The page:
words Justin McGuirk
Is Jerusalem really a city?
Surely a city is a place where people and economies flow together, where differences commingle. In contrast, the most pervasive force in Jerusalem is division – division visible in walls and fences but also hidden away in legislation and identity cards, division that is so elaborate and highly scripted that it hinders even the most mundane everyday activities. At least, for half of its citizens, that is.
Anyone who’s been to this year’s Venice Architecture Biennale, the theme of which is “cities”, might have noticed that Jerusalem isn’t represented. This is because it doesn’t fit the exhibition’s neat encapsulation of the kind of problems facing our cities. It doesn’t provide the dramatic aerial image of a megalopolis, with the eloquent warnings about urban population explosions that such images make. But this is short sighted. In an age when – even in “liberal” Britain – our paranoia about immigration and terrorism is making civil liberties expendable, Jerusalem is a masterclass in what our cities mustn’t become.
City of Collision: Jerusalem and the Principles of Conflict Urbanism, edited by Philipp Misselwitz and Tim Rieniets, makes clear that in Jerusalem, more than anywhere else in the world, urban planning is political. “Major planning decisions for the long-run are made by cabinet ministers and the army, with almost no urban consideration,” says Meron Benvenisti in the group discussion that introduces the book. “Sectarian and partisan Israeli interests are always predominant and legitimate Palestinian needs are rejected as an expression of hostility.”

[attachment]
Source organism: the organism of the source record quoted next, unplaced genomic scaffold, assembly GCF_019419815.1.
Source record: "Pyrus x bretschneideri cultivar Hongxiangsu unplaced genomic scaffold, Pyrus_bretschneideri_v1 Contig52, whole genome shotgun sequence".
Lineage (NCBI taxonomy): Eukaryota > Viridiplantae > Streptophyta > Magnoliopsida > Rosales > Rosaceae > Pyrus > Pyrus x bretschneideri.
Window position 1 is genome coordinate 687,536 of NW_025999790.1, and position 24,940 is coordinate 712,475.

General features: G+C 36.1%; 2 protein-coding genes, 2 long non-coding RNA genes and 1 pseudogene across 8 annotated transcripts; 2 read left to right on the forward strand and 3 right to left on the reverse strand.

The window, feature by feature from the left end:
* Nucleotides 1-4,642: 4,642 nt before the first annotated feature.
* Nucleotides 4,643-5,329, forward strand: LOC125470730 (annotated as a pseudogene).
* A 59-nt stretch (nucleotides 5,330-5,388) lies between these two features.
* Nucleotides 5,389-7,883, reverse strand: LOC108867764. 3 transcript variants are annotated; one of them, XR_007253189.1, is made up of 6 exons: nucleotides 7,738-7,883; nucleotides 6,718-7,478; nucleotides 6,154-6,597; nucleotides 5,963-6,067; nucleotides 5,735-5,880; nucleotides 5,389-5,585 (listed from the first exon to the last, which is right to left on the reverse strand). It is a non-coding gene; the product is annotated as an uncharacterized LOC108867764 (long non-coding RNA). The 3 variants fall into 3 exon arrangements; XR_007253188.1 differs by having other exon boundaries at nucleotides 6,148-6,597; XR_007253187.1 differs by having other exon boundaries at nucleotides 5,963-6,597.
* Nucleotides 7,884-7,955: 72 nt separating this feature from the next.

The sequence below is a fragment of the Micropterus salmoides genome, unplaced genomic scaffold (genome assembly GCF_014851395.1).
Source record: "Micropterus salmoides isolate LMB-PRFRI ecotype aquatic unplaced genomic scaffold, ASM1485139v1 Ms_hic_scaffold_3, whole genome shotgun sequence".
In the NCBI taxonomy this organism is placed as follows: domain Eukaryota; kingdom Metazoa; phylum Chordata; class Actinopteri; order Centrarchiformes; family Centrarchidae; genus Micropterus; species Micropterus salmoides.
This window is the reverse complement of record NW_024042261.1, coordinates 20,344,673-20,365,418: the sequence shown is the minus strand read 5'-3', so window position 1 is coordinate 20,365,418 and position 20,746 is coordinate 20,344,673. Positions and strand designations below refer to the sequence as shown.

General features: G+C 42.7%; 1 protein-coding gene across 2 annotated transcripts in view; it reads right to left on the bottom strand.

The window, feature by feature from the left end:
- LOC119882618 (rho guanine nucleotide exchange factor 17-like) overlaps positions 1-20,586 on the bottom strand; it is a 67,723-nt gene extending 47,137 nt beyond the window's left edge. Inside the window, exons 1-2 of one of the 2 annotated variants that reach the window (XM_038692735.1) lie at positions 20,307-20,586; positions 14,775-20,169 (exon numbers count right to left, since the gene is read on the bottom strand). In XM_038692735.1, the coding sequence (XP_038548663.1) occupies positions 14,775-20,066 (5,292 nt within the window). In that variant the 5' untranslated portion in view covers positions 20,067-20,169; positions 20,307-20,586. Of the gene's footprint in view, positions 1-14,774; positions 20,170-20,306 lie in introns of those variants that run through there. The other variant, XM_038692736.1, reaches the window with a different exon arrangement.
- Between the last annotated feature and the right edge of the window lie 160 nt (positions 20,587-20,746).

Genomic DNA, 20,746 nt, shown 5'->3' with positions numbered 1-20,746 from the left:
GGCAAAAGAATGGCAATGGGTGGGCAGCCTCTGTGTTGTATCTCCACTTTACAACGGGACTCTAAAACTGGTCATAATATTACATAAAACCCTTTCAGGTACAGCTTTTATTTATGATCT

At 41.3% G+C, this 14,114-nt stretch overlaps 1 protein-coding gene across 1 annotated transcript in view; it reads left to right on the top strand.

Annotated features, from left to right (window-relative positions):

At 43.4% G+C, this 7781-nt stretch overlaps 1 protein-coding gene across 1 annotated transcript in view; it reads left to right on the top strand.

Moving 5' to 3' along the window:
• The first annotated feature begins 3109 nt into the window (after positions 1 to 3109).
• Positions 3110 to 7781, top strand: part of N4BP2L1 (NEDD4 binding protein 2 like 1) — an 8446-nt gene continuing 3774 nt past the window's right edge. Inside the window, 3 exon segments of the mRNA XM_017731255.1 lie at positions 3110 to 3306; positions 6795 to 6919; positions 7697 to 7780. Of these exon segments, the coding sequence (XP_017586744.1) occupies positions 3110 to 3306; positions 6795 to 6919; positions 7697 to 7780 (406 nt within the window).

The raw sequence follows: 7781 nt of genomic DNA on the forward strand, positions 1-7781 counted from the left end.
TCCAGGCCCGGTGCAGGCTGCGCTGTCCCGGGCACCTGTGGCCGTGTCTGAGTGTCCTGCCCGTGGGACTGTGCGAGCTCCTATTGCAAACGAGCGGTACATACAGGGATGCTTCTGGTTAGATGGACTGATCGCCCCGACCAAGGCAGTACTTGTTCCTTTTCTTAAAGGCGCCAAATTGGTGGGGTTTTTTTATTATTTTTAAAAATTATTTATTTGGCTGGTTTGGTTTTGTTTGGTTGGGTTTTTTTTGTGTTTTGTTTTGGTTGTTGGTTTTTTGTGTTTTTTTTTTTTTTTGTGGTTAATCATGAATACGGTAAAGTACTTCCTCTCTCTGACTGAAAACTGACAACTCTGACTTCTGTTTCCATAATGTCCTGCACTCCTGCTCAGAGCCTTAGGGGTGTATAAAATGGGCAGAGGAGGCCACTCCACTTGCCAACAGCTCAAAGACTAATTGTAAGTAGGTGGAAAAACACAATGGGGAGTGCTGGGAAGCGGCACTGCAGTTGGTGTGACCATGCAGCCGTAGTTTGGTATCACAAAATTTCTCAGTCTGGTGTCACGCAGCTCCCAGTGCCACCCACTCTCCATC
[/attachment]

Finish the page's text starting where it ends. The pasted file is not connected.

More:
There it is in a nutshell. In this theatre Israel plays the traditional role of the coloniser, using every advantage that that gives it – such as making the law – to secure as much of the area in and around Jerusalem for itself and to stifle Palestinian ownership as much as possible.
Here is a basic and infamous example. Adopting the medieval strategy, Israel has built a wall around the city defining an imaginary entity called “Greater Jerusalem”. The ostensible reason for the wall is to keep out suicide bombers, but it also happens to take a substantial (13%) and illegal bite out of the West Bank. Aside from cutting right through Palestinian neighbourhoods, it encloses the Palestinians’ half of the city, known as East Jerusalem, throttling any idea of it becoming their capital.
But even more pernicious than the wall is the way that Israel has expropriated any “no man’s land” between Palestinian neighbourhoods to stop those neighbourhoods expanding (despite the fact that the Palestinian population is growing twice as fast as Israel’s) and withholds building permits, forcing the Palestinians into a
cycle of “illegal” building. The result is almost the opposite situation to the sprawling slums of São Paolo and Caracas that are on display in Venice. With no room to sprawl, Palestinian neighbourhoods grow denser and denser, while Israeli settlements spread themselves out in a leisurely suburbia around them.
Of the 38 contributors to this book, not one attempts to justify Israel’s planning and delineation policies. Ordinarily, this degree of consensus ought to make a reader suspicious; in this case, there’s no defending the indefensible. However, the book is no diatribe. It is a deeply impressive – exhaustive – body of research that brings not just the city’s problems but also its history to life. It is well illustrated with maps and photography, and if you can look past some of the academic jargon then the sheer complexity of the situation and your sense of injustice should keep you reading. As will the odd unexpected detail, such as the story about a love affair between an ultra-orthodox Jewish woman and a Palestinian taxi driver.
City of Collision: Jerusalem and the Principles of Conflict Urbanism, edited by Philipp Misselwitz and Tim Rieniets, is published by Birkhäuser, £29.90